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Amazon Boards Steve McQueen’s West Indian BBC Series — One Problem: He Hates TV

The drama will tell stories of the West Indian experience in the UK over a period of almost 50 years, from 1968 to 2014.

Steve McQueen'Widows' film premiere, Chicago, USA - 13 Oct 2018

Steve McQueen

Cindy Barrymore/REX/Shutterstock

Amazon Studios has come onboard the upcoming BBC drama from “Widows” director Steve McQueen, according to Georgia Brown, Director of European Originals at the streaming platform, speaking at the House of Lords’ Communications Committee discussion on the future of public service broadcasting in the UK.

Although what specific territories the deal for the six-part series covers isn’t clear.

The drama, which will tell stories of the West Indian experience in the UK, will follow a group of friends and their families over a period of almost 50 years, from 1968 to 2014.

It will begin at the moment of Enoch Powell’s “Rivers of Blood” speech in 1968, when a small restaurant called The Mangrove opens in Ladbroke Grove, a place of camaraderie and friendship that becomes a social heart for the community — and, over time, a flashpoint for resistance.

Enoch Powell was an English right-winger who gave a hard-hitting speech attacking the government’s immigration policy that year. Addressing a Conservative association meeting in Birmingham, Powell said Britain had to be crazy to allow 50,000 immigrants each year into the country. As a result, there were calls for an immediate reduction in immigration and the implementation of a Conservative policy of “encouragement” of those already in the UK, to return home.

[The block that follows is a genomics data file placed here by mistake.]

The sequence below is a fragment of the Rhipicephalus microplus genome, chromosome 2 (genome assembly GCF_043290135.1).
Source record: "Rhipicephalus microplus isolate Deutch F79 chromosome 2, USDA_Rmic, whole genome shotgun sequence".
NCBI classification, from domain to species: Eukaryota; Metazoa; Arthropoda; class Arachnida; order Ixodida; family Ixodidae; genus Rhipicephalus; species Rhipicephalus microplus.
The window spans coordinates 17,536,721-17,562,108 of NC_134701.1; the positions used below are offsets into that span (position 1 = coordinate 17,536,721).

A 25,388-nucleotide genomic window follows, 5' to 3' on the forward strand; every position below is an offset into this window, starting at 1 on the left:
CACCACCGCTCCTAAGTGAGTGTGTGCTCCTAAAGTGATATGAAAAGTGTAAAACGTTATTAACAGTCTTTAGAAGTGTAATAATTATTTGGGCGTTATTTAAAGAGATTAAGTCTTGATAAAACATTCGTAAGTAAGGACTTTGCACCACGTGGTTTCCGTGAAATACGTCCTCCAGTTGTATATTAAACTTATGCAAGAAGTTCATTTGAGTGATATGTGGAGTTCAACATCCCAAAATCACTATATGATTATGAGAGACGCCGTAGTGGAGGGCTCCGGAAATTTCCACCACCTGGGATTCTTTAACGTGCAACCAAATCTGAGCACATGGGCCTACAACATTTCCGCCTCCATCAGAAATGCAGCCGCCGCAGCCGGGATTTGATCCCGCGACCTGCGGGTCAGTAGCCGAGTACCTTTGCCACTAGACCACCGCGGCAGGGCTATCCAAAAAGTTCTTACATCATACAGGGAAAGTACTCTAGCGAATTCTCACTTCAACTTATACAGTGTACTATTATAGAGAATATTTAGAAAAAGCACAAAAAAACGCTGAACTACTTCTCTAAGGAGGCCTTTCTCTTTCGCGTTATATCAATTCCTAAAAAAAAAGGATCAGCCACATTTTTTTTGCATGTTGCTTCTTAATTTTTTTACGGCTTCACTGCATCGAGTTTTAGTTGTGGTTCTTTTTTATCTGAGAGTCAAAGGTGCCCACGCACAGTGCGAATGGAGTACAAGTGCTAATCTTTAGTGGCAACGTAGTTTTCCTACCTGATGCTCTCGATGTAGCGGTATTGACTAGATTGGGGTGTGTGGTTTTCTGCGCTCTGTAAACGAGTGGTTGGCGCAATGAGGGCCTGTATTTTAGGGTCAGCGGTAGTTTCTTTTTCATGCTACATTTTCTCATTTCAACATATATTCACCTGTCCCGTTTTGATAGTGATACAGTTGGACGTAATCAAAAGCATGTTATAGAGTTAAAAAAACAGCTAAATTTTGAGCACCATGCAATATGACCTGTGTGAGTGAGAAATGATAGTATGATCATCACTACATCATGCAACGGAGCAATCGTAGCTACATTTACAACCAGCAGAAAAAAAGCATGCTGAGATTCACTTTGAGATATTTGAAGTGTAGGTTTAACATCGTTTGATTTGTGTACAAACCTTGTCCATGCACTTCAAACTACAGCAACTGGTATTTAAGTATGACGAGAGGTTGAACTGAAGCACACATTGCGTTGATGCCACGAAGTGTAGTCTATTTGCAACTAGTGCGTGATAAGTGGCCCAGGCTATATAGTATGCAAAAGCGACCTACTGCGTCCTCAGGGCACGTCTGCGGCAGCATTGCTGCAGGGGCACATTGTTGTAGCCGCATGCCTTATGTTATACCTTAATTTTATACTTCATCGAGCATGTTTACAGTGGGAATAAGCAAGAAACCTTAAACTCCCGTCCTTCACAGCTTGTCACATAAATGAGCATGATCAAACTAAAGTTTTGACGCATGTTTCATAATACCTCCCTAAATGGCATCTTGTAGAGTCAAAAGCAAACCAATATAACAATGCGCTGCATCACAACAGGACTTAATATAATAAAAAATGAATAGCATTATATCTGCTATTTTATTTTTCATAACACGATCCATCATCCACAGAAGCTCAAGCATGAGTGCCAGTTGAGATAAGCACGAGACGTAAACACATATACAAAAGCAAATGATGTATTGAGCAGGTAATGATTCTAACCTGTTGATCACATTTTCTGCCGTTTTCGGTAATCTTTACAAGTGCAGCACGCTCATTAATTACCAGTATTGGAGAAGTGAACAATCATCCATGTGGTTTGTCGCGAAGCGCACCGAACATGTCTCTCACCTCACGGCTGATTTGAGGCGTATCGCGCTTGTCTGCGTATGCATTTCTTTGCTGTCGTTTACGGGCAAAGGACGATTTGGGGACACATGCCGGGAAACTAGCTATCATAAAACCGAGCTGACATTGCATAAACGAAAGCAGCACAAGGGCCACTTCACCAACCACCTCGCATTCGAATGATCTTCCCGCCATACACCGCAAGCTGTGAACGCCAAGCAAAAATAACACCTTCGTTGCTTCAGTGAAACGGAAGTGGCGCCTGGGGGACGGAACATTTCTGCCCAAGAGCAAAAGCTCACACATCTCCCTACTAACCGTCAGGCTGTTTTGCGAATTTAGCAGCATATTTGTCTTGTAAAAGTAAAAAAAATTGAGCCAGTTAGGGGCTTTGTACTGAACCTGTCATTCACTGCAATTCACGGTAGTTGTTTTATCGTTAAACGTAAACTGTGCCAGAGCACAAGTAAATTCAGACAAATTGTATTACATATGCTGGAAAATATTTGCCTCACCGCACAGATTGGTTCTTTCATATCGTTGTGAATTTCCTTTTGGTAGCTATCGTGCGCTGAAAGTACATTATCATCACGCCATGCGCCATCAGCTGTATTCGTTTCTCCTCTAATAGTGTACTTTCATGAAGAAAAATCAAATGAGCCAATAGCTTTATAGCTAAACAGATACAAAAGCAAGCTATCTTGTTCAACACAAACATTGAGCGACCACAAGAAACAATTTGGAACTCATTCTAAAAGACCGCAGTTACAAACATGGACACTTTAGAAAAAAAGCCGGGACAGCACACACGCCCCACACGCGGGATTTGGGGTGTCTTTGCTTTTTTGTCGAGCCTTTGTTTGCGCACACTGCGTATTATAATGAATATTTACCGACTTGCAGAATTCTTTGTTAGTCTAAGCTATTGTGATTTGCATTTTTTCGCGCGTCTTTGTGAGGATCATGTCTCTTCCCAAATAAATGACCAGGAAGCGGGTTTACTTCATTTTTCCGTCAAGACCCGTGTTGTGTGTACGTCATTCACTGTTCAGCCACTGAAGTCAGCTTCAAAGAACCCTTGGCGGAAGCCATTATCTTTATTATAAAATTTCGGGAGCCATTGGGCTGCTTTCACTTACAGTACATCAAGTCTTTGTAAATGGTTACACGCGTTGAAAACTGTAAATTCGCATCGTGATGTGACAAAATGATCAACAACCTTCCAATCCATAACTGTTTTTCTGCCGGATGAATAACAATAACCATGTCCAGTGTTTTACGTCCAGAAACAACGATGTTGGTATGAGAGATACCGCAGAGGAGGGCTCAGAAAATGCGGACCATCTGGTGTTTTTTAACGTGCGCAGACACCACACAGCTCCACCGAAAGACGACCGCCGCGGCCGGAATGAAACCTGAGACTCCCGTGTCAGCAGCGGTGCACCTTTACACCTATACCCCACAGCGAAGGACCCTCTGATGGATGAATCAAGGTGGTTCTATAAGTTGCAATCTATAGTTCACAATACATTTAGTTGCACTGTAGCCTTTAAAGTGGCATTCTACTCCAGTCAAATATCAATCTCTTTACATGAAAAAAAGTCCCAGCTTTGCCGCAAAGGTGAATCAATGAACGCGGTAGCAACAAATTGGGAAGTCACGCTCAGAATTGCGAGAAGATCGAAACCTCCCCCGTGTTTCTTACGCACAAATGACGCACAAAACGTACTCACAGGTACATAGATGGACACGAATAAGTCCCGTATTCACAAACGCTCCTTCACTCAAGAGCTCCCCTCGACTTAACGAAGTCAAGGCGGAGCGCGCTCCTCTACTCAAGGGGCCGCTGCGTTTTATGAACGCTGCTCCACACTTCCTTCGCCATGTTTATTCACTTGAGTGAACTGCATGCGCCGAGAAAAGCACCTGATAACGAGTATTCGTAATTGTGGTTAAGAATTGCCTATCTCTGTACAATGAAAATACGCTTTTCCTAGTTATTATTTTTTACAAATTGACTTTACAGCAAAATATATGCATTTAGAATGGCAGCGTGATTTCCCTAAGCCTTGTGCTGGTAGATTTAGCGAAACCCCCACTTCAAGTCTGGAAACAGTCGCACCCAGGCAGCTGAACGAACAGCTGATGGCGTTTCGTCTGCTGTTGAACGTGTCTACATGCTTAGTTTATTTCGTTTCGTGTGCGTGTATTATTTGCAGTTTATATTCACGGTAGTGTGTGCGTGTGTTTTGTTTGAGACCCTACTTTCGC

“In this country in 15 or 20 years’ time, the black man will have the whip hand over the white man,” Powell said; “Like the Roman, I seem to see the river Tiber foaming with much blood.”

His fears very much echo the xenophobia that much of the West is witnessing today, making the series quite timely.

“I don’t think there has been a serious drama series in Britain with black people from all walks of life as the main protagonists,” McQueen told The Daily Mail in 2014, when the project was first announced, and he wants to rectify that.

The project is currently untitled.

That McQueen is pursuing a TV series is certainly noteworthy, given his expressed disdain for the platform. In October of 2018, the filmmaker told IndieWire, “I’m not so keen on TV.”

Expounding on that thought, he said: “TV had its moment. It’s fodder now, isn’t it? […] There was a moment in the ’90s or early 2000s when it was amazing. And now it’s just, ‘Get stuff done. We need stuff.’”

Calling for some amount of curation of TV content, he said: “I don’t know what’s happening now, but obviously the quality has gone down a little bit. There’s more of it, but less quality.”

The upcoming BBC/Amazon series won’t be McQueen’s first flirtation with television programming. Previously, he developed a six-part series for HBO, titled “Codes of Conduct,” which was to follow a young black man from Queens, to be played by Devon Terrell, who enters New York’s high society. The network would eventually shelve the project.

Additionally, his most recent film, “Widows,” was a remake of the 1980’s British TV series of the same name.

There’s currently no ETA on his forthcoming BBC West Indian drama.

Up next, the filmmaker will team with his wife, Bianca Stigter, for a documentary based on her book on Amsterdam’s WWII history, titled “The Occupied City.”

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